At this moment, because of the time, I would like to speak on behalf of some of the other people in my group.
I would like to mention the issue of the Christians and how they are being sabotaged inside Iraq: the Archbishop who was kidnapped and then killed, the priest who was walking in a funeral procession and was killed by a runaway car, the mass immigration from Basra in the south of Iraq just because the Islamic parties are in control of that city. It's even an exaggeration to call them parties. These are militias who are in control of our cities and they have turned them into a very unfriendly zone for other religions, for the other gender, because women are not really very much supported under their agenda. Other religions are also to be considered in this issue.
I would like to focus here on the acceptance of women being discriminated against in this new era in Iraq. Honour killing articles in the criminal code are still valid, and they still provide the cover-up for the killing of women. Somewhere between 500 and 1,000 women are killed every month.
I would like to tell you this small story. It is a real story that happened two days ago in Sadr City, the same place where the fighting took place two days ago. Nobody mentions the warfare against women.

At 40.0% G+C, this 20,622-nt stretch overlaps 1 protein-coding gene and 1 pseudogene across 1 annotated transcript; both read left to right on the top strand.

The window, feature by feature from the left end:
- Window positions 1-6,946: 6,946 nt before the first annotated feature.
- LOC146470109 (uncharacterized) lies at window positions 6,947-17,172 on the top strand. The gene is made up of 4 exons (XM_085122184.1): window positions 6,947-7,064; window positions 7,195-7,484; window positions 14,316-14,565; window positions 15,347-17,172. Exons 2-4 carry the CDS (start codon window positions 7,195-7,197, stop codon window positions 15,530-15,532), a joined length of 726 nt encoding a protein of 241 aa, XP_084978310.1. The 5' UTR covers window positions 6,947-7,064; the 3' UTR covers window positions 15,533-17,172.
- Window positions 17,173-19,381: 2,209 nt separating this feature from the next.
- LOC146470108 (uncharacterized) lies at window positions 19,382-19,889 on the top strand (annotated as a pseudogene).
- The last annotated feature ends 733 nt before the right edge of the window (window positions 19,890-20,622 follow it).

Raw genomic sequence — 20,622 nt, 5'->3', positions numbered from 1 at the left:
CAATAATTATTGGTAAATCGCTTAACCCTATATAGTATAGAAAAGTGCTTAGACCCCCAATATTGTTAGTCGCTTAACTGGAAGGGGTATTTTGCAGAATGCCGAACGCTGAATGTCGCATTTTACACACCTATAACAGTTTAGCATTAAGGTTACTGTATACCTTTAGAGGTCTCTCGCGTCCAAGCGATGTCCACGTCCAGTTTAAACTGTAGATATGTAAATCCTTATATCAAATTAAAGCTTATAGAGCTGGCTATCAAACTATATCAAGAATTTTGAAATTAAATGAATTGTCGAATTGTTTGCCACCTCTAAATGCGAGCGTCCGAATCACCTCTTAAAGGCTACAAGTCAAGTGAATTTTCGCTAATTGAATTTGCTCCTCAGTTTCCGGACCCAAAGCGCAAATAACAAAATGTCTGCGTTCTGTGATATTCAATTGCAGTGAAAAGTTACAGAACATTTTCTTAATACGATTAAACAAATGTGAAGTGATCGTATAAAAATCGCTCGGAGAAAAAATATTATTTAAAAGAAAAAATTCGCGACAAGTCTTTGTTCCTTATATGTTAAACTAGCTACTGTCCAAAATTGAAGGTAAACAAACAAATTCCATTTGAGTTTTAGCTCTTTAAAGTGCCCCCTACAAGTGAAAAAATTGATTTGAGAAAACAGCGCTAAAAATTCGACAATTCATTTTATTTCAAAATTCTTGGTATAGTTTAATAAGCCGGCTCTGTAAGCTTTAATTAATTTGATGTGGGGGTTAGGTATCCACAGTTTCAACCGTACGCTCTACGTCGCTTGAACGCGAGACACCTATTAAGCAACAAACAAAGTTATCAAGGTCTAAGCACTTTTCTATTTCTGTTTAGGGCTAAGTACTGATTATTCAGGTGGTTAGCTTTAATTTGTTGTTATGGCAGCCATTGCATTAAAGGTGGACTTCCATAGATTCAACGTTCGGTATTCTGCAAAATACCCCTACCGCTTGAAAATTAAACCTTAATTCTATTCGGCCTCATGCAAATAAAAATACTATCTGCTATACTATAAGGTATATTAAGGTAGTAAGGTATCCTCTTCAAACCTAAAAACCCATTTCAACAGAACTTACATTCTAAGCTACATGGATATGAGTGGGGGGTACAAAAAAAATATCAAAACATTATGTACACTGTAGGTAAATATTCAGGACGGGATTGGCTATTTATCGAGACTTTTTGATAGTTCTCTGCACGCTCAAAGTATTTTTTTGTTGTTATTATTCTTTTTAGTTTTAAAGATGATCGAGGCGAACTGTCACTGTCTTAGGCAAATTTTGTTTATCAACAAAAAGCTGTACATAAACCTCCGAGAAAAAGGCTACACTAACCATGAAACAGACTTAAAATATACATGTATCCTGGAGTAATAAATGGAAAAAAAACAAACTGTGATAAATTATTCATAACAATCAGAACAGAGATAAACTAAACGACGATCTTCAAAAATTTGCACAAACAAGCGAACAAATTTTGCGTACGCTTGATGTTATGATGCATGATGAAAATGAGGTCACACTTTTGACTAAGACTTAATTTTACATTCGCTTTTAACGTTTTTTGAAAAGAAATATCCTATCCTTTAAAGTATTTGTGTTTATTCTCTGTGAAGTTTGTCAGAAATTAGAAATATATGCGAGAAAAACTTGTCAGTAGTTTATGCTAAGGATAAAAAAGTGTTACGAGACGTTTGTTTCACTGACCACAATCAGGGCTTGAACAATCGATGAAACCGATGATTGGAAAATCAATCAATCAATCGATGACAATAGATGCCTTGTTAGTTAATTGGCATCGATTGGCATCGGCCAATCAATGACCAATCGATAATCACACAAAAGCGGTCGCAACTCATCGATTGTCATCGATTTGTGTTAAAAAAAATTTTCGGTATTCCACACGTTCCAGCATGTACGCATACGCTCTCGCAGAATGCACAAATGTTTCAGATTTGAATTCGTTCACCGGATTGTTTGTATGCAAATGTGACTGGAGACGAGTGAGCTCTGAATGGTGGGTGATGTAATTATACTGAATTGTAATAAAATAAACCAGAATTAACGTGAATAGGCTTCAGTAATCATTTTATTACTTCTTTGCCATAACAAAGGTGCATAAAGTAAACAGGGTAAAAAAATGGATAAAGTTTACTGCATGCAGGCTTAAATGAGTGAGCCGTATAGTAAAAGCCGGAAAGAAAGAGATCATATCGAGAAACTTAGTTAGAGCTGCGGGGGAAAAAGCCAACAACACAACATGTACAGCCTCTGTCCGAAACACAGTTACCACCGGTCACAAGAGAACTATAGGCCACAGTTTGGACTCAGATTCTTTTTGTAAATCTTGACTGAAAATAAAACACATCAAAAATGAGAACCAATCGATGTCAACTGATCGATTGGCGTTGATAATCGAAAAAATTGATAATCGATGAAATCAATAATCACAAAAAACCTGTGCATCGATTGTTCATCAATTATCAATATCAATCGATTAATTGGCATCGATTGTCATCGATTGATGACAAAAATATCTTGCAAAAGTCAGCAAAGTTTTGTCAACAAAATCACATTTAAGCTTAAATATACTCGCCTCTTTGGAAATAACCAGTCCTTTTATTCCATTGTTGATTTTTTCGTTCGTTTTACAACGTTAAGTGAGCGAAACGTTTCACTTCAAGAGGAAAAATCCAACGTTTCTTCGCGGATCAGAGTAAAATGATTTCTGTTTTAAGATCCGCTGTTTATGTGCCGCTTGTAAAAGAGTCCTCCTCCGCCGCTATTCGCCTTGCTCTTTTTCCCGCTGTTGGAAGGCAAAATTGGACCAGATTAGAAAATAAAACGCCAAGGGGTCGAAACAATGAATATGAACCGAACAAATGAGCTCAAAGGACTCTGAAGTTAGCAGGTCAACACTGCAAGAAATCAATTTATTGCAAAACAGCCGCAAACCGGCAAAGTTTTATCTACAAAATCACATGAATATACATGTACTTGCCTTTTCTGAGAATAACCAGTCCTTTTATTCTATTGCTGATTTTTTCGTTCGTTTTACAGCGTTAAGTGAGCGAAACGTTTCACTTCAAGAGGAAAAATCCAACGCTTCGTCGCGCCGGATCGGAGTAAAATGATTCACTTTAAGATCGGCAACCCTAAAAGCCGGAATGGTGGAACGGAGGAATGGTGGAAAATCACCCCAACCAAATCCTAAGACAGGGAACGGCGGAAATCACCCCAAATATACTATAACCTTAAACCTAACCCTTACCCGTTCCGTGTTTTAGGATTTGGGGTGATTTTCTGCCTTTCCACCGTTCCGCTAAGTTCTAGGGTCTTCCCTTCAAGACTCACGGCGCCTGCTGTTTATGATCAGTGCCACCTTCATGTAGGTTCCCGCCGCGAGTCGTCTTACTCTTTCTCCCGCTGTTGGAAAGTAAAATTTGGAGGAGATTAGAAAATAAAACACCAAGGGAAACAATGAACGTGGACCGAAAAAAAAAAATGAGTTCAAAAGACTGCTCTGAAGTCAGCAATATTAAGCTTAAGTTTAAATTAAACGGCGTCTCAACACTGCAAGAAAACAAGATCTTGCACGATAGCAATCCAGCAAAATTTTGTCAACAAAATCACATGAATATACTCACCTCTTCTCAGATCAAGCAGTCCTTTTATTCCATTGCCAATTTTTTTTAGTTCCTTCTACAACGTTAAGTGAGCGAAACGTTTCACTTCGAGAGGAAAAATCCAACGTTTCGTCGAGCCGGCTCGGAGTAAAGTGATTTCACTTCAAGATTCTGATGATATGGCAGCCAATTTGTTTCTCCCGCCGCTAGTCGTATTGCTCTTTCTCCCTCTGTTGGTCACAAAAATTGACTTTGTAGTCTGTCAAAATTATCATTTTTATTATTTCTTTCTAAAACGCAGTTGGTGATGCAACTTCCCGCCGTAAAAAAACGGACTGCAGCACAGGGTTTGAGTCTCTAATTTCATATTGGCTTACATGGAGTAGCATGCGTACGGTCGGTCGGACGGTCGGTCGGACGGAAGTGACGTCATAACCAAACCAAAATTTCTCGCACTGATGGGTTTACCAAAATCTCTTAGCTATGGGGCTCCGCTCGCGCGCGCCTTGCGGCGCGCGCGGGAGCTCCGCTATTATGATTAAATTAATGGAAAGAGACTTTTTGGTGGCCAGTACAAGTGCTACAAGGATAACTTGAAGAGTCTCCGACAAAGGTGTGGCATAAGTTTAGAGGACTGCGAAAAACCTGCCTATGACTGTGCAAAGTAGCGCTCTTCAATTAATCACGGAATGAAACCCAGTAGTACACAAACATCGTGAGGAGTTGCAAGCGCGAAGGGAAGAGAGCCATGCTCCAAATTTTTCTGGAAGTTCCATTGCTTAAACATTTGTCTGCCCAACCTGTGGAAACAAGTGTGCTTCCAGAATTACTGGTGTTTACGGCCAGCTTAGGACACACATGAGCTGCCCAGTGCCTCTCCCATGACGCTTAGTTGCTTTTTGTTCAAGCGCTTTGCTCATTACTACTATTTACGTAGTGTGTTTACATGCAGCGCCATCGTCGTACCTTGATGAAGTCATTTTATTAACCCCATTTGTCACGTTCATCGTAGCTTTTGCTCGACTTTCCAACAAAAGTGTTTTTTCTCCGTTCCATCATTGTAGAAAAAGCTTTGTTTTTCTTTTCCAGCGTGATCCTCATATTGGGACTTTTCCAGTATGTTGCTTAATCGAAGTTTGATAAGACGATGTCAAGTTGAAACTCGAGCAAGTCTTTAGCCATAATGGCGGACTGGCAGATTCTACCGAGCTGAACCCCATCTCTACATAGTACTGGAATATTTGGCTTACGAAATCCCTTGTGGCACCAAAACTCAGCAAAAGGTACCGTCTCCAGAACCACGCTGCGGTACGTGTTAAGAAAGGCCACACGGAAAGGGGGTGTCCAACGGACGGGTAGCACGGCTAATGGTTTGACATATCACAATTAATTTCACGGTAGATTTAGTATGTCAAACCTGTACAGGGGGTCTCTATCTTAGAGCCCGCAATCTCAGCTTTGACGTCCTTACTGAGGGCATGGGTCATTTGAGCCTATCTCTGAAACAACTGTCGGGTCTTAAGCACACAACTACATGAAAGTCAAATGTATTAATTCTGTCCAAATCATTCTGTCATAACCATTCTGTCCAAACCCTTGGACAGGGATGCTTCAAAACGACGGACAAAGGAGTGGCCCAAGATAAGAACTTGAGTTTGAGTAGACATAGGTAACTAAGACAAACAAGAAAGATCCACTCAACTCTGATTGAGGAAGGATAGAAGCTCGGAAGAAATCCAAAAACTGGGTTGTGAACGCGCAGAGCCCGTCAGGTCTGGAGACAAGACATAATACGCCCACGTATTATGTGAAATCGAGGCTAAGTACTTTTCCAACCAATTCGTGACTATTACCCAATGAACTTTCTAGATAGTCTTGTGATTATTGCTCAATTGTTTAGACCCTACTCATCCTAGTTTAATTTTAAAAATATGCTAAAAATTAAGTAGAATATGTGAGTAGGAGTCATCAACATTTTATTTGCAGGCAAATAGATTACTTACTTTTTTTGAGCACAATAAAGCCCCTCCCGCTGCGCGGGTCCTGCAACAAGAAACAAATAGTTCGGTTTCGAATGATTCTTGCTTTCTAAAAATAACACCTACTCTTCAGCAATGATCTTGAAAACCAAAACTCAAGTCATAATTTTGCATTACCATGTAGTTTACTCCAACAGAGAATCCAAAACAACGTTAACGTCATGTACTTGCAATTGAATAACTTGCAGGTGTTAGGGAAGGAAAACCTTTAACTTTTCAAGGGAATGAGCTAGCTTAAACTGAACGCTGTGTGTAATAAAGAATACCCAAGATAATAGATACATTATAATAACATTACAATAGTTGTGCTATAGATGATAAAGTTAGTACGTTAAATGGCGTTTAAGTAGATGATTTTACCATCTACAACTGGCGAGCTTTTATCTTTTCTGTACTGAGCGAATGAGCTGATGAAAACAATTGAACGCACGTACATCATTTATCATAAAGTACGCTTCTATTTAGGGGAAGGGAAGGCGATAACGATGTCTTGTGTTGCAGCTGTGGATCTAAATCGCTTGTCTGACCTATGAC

Zainab was found by herself with a male who is not her husband. She was taken out of the car by the Jaysh al-Mahdi militia. She was stripped naked and forced to walk naked all over the city. She was humiliated just because she is a woman who was found in what was thought of as an immoral situation. They took her back to her house and they told all the family they had to leave the city. Zainab was very lucky she was not killed. This is a big prison for women, for other religions, a big prison for anybody who is not from the sectarian group of the government, which is Islamic Shia.
I usually do not disclose this information. I speak about this as a Muslim Shia, and this should not happen anywhere in the world. But what do I say to these youths, to these women around me, when they ask me about Canada? How it is one of the most developed countries in the world? How it has the highest standards and how they are not accepting immigrants at this point, or they are making it more difficult? What do I say to Eman, who had to live while very exploited as a prostitute, who saw the woman next to her brought back as a bloody body drilled from head to toe by electric drills?
This is the situation when you live like a minority in a country like Iraq at this time. The occupation has brought us very inhumane situations, and unfortunately Canada finds itself in the position where it has to do the cleanup or help people who are unfortunate on the other side of the world. This is the reason I come here to speak, and I'm very fortunate to be able to be in Canada at this point.
Thank you very much for giving us the time. We would like to hear more from you later.